first_imgA group of skiers from Vancouver saw a lack  of outdoor films and documentaries within the streaming market dominated by Netflix, Hulu, and YouTube. Many outdoor films require purchasing the movie for a price similar to subscribing to Netflix or a similar service. Why wasn’t there a provider that specialized in outdoor films?Slipstream has several different sections of movies including environmental, climbing, biking, running, skiing, surfing, and more, so what ever your sport, chances are Slipstream has you covered.  Beginning at just five dollars a month, subscribers receive unlimited access to over 300 outdoor movies and documentaries with more being added each week.Learn more here.last_img read more

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Chasing The Light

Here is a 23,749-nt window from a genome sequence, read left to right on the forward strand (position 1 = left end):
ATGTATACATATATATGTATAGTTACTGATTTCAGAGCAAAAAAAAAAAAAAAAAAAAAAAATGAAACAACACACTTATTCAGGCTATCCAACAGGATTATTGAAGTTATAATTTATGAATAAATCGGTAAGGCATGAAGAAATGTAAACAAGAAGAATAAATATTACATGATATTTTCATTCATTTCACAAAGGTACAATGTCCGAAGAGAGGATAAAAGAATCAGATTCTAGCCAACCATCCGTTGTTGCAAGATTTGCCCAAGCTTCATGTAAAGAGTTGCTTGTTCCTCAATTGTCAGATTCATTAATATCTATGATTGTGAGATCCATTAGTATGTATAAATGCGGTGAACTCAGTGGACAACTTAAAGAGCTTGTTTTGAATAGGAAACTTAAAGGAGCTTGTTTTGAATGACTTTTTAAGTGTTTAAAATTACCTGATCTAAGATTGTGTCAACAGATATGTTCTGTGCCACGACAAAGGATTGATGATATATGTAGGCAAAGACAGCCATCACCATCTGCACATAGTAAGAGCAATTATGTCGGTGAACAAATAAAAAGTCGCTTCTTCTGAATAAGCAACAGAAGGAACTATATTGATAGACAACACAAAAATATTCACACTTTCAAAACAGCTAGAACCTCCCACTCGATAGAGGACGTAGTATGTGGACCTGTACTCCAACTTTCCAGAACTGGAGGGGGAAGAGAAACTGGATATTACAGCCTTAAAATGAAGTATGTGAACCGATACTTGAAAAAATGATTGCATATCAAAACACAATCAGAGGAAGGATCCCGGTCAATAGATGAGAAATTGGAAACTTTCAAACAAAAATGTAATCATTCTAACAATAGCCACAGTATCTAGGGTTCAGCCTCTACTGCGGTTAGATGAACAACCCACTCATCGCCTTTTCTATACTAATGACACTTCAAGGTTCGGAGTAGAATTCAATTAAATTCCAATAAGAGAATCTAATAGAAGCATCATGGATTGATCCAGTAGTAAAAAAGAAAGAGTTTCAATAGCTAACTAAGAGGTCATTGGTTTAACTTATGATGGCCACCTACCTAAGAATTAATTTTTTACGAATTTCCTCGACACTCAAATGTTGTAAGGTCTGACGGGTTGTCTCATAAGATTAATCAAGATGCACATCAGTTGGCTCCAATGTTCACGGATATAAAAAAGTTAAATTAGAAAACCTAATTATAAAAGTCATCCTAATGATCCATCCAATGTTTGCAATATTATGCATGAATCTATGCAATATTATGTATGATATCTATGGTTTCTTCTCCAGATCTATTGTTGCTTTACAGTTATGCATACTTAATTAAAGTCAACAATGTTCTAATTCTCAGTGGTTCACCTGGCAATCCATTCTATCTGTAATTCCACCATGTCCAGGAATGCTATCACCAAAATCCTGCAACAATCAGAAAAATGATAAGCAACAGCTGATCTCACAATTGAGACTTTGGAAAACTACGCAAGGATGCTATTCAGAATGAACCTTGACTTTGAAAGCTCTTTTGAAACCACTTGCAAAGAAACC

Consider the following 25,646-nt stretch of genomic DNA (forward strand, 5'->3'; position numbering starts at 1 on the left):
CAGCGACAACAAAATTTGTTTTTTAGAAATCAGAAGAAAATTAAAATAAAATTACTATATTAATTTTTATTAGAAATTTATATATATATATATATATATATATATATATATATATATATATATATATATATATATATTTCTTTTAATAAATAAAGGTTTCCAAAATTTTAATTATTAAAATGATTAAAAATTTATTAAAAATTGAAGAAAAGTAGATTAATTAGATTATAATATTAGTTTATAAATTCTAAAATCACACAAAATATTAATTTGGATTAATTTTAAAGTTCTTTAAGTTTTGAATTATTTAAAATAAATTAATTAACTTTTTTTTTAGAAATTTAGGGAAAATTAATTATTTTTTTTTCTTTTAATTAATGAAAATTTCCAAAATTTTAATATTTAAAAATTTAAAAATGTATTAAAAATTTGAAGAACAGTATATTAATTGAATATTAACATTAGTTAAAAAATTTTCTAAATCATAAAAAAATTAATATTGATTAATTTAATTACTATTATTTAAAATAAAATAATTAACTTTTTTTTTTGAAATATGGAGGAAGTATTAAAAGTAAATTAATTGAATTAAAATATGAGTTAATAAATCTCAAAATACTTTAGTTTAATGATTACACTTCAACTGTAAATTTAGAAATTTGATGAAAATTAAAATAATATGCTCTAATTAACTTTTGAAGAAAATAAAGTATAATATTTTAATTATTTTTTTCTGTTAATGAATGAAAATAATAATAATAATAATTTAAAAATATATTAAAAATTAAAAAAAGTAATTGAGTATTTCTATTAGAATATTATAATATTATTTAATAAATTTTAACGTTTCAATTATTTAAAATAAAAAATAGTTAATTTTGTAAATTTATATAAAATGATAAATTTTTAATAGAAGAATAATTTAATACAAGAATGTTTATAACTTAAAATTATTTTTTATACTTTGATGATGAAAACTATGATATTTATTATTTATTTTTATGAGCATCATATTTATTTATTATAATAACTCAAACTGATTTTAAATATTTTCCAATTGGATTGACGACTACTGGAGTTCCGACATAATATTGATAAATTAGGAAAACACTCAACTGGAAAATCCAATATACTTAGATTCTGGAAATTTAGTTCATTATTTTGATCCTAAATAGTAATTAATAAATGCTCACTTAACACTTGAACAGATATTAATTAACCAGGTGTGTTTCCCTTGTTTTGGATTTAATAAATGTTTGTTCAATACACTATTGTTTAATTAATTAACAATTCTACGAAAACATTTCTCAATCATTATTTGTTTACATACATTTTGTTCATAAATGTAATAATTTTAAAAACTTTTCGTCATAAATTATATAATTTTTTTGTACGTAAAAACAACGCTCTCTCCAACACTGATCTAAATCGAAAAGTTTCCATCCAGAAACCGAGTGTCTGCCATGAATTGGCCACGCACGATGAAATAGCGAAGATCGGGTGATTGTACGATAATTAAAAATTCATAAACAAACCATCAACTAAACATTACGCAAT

first_imgA Synchronous Firefly Discovery Raises Questions About How We Experience the OutdoorsPhoto: Radim SchreiberNight falls in the cove where I’ve set up a camera and tripod, one of those places where the sun sets early thanks to steep terrain and thick tree cover overhead. But the darkness doesn’t last. Not long after twilight, the entire forest is pulsing with hundreds of perfectly-timed, golden pinpoints of light. I reach for my camera and start recording video.The lights are from Photinus carolinus, the famed synchronous fireflies that display each year in and around the Elkmont section of Great Smoky Mountains National Park. The fireflies are a biological oddity and visual wonder, with males flashing in unison—a behavior that attracts females—for several weeks each summer. While fireflies are a common occurrence here in the East, this particular species is our only true synchronous flashing insect. Its display in Elkmont attracts thousands of people each year.However, I’m sitting alone in that cove. Elkmont and its crowds are hours away. Instead, I’ve traveled well beyond the national park as a researcher chasing reports of the same species. Synchronous fireflies are known from only a handful of places outside of Elkmont, and if the light show that members of the public have been seeing here is the same one found in the Smokies, we’ll be able to add another population to that list. Counting the insects’ flash pattern carefully, my excitement builds: we’ve located another spot.Here in the Blue Ridge, though, discovery isn’t always a good thing. In fact, our fireflies have become an emblem of the challenges facing resource managers as public interest in the outdoors grows at an explosive rate. Wildlife is a big part of that draw, and in a world accelerated by social media, natural wonder travels fast. A 2017 video of the Elkmont fireflies shared by the Knoxville News Sentinel racked up nearly 60,000 views on Facebook alone.That attention can be a double-edged sword. For many, experiencing something as spectacular as a firefly display can ignite a lifetime of learning about the outdoors. But our mountains’ species are often fragile, and too many people striking out to find them can spell bad news. The overwhelming popularity of Elkmont’s display has led to a lottery being used to control the number of visitors hoping to catch the show. In North Carolina’s DuPont State Forest, concern about visitor impacts on another popular firefly species has led to seasonal trail closures.This conundrum has also touched off a national conversation about the tradeoffs of what we share—and how we share it—related to the outdoors. Some websites are now scrubbing GPS coordinates from wildlife photos out of fear that they might provide a road map for poachers hunting rare species. And a growing group is lobbying for an “eighth principle” related to media and tourism promotion to join the Leave No Trace Center for Outdoor Ethics’ existing guidelines for low-impact outdoor use.Part of the problem is that buzz about an outdoor activity or destination can spread faster than management plans can keep up. In the West, Instagram posts have transformed little-known alpine lakes into viral outdoor meccas, sending hordes of people flocking to sensitive locations that can be damaged by overcrowding. A video shared by a regional tourism page flashed across my own feed earlier this year, showing folks blasting a caravan of ATVs up the middle of a creek—a practice that can kill aquatic life and pollute water for users downstream.For the Blue Ridge’s fireflies, the challenges are more subtle. Females need to be able to see the males’ light show to choose a mate, and too many people walking around with flashlights and smartphones can outshine their glow. Even in total darkness, excess foot travel can compact the spongy leaf litter and soil needed for young fireflies to develop. The more people who come looking for the fireflies without knowing how to minimize their impact, the less chance there is that anything will be left for them to see.So how can we walk that line between sharing outdoor experiences and causing unintended harm? The Leave No Trace Center’s recommendations coalesce around a simple idea: stop and think. “If we can simply encourage people to stop and think about the potential impacts and associated consequences of their actions,” the Center writes in a blog post on the issue, “we can go a long way towards ensuring the protection of our shared recreational resources.”The Center’s strategy might mean considering what information should accompany a photo or video before posting it, or maybe it could mean waiting to promote a spot that isn’t ready for the spotlight. For tourism officials, a conversation with land managers prior to marketing an asset could help prevent negative outcomes.Those considerations are on my mind as I watch that newly-discovered population of fireflies. Promoting them could be a release valve of sorts, taking pressure off of crowded firefly-watching spots like Elkmont. But could too much promotion hurt the fireflies before experts can understand how much attention they can handle?I’m mulling over that question as a car pulls into a nearby parking lot, headlights sweeping across the forest floor. The insects’ light show stops, and a family jumps out. “Where are the fireflies?” they yell. The secret has already gotten out.Before I have a chance to reply, the group runs off through the night, spotlights in hand, deeper into an emptier woods.last_img read more